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As shown in the Libet experiment, conscious decisions appears to be an illusion and an afterconstruct.
In 1966 a man named Charles Whitman took an elevator to the top floor of a tower on the campus of the University of Texas. He killed a university receptionist with the butt of his rifle, shot two families of tourists in the tower, and fired on pedestrians down below. Earlier that day he shot his mother and stabbed his wife. In a suicide note he described how he had always been a reasonable and average person but recently started having irrational thoughts and overwhelming violent impulses. He requested an autopsy after his death. He killed 13 people including ambulance drivers that arrived, and wounded 33 others that day.The autopsy did in fact find a large tumor in Whitman's brain, in a region called the amygdala which is responisble for emotional regulation, fear and aggression. More and more, science discovers relationships between violent behavior and brain dysfunction. There are also genetic links which by themselves do not predict criminal behavior but when combined with an abuse or neglect in childhood, vastly increase the risk. None of this makes violent behavior somehow acceptable or excusable. It merely says that perhaps blame-worthiness is the wrong question. Regardless of the cause, until people who commit violent acts can be cured or rehabilitated, they have to be separated from society, for the safety of others. Until parole boards can predict accurately who will reoffend, great caution has to be exercised in deciding who can be released back into society. It really has little to do with either punishment or justification. I do agree with you, though, that a society that only views behavior in terms of "good" and "evil" has no hope of ever solving this human problem.
@cheryl jYou are conflating "needed to some extent" with "needed to the same extent". That is two completely different claims. I did not deny that intelligence and cooperation were useful to some extent on all continents, but you cannot seriously be claiming that they were useful to the same extent. And several types of animals have been domesticated in far fewer generations than humans have evidently lived separately (fox experiments in Siberia, rabbit domestication began in the late medieval), as well as feralization (stray dogs, stray cats, North American mustang horses). And if your argument about multiple genes hampering change was taken face value, there would have been no way of noticing mental conditions running in families. And you cannot seriously be denying that certain events may regionally have killed off families without members with a certain condition and spared families with said condition.When you use the lack of evidence for racial mind differences as an argument to claim that evolutionary psychology does not predict such differences, you are conflating empirical outcome with prediction of theory. That a prediction fails to empirically pan out does NOT mean that it did not follow logically from the theory. The prediction still follows logically from the theory, and the mismatch means that the theory is wrong. If your conflation between prediction and observation was used in physics, the theory of a lumiferous aether would have been defended by claiming that "there is no evidence for annual changes in the speed of light in different directions, therefore the theory of a lumniferous aether does not predict such changes". Exactly the same form of conflation of theoretical prediction with empirical evidence.And why did you ignore the examples of Homo sapiens/ archaic Homo admixture?Furthermore, if the de facto selective breeding by capital punishment of whole families took place in recent centuries (and some countries have applied such punishment in recent centuries), your theory of natural selection "restoring the balance" would be inadequate for explaining non-raciality today even if there was no other problems with it.And yes, there is empirical evidence for completely symptom-free people with no cerebral cortex at all. If you find that hard to believe, then the theory that makes you find it hard to believe is falsified. When a theory predicts that a confirmed empirical outcome should be impossible, then the theory is wrong.Yes, the newly peaceful baboon case is genuine, but it is also one of the many examples of behavioral change that computerist brain theory is unable to explain. Their acquired drop in stress hormone levels was greater than the difference between a wild wolf and a bordercollie dog, a degree of drop that computerist brain theory considers to be impossible.And as for the example of Huntington's disease, there is evidence that the bulk of the heredity shown by twin studies cannot be correlated with what neo-Darwinists accept as functionally active DNA (they believe that most DNA must be junk or else there would be too many deletirious mutations). This confirms the ENCODE discovery that most DNA is indeed functionally active (and of course large amounts of meaningless DNA activity is rendered highly unlikely by its energy consumption). This proves mathematically that we are all born with several mutations that should, by any reductionistic rights, be lethal. So mathematically speaking, simply being alive is proof of having undergone multiple spontaneous remissions from mutations that, according to all mainstream medicine, should have been lethal. But since belief in genetic determinism and physician authority is widespread in society, diagnosis may create a nocebo (destructive version of placebo) effect that paralyzes the self-correction (just like having to read racist articles makes black students perform poorer on tests). I think enzymes processing DNA does the practical job of self-correction.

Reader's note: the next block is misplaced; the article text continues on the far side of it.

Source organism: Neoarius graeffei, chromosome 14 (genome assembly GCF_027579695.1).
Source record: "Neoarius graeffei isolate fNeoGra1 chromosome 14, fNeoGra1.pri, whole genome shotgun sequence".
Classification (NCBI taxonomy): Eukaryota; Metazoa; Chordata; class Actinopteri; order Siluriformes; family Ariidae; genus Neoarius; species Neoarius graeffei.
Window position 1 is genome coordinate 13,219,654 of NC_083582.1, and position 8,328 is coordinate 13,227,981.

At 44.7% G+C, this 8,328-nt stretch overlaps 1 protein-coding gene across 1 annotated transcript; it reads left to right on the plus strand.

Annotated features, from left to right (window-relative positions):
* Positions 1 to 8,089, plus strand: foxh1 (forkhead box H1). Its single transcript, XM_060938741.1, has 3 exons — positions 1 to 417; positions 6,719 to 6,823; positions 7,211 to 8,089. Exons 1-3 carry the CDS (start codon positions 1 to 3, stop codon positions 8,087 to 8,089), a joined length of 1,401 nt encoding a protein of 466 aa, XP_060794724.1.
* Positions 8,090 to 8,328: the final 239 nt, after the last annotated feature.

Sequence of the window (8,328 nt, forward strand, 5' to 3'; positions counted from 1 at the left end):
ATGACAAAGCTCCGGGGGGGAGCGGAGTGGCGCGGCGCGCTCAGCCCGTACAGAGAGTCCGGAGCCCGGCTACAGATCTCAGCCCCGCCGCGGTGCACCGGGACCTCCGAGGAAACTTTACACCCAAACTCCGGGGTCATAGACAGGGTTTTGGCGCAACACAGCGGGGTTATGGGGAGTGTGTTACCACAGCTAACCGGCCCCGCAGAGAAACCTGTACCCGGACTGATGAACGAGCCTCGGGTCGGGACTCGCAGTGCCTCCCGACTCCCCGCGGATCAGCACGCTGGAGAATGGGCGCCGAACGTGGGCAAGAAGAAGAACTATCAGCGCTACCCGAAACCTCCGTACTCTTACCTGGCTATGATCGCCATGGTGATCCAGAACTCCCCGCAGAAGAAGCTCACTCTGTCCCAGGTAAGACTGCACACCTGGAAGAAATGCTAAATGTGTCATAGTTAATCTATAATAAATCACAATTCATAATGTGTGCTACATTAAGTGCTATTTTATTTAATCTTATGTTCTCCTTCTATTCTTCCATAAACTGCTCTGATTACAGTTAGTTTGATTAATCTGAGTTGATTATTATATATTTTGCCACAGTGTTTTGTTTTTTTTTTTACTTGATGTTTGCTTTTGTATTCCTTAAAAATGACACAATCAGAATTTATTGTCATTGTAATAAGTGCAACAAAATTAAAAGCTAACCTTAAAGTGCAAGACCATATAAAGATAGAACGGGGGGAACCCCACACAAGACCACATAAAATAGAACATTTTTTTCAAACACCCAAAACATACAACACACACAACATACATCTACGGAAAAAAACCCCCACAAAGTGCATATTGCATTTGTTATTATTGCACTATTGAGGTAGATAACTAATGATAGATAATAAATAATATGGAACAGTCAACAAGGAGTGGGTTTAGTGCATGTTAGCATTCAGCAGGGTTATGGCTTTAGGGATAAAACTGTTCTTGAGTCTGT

No, that genes can be changed by the organisms themselves is NOT "body/mind duality" at all. It is a combination of enzymes building and decomposing DNA, cells learning to predict things by associating, and signals between cells. Emergent, but not dualistic. Since thoughts are based on material processes too, it is just logical that they can affect their constituent particles.You completely ignored the mathematical evidence for too many lethal mutations to be manageable by natural selection. That means that actual remaking of the genome to solve problems created by mutations is necessary to explain how anybody can be alive.You also ignored the evidence for rapid domestication and feralization in various animals. And I was not talking about something as sloppily defined as "intelligence" at all. I was talking about noticeable, definable traits. Rapid domestication/feralization effects should, if genetic limit theory was correct, have produced racial differences in moral values and violence.
Yes, you are right. In your last post alone there are probably about 15 topics that would have to be considered separately!Given the time we have spent on this discussion, I would like you to at least clearly understand my position, even if you don't agree, and if I could leave you with one closing thought of mine, it would be this: Just because a trait or disorder has a strong proven environmental factor, that doesn't exclude or disprove a genetic component as well. It's not always either/or. That is precisely why researchers use tools like twin studies to "tweeze out" mixed causes, and calculate the influence of both. I've cited several examples of traits and disorders that seem to require both a genetic and environmental factor. Sometimes it takes two keys to unlock a single door, so to speak. (And that thought occurred to me today when I was fumbling around for both keys to open the door to my cottage to do spring cleaning!)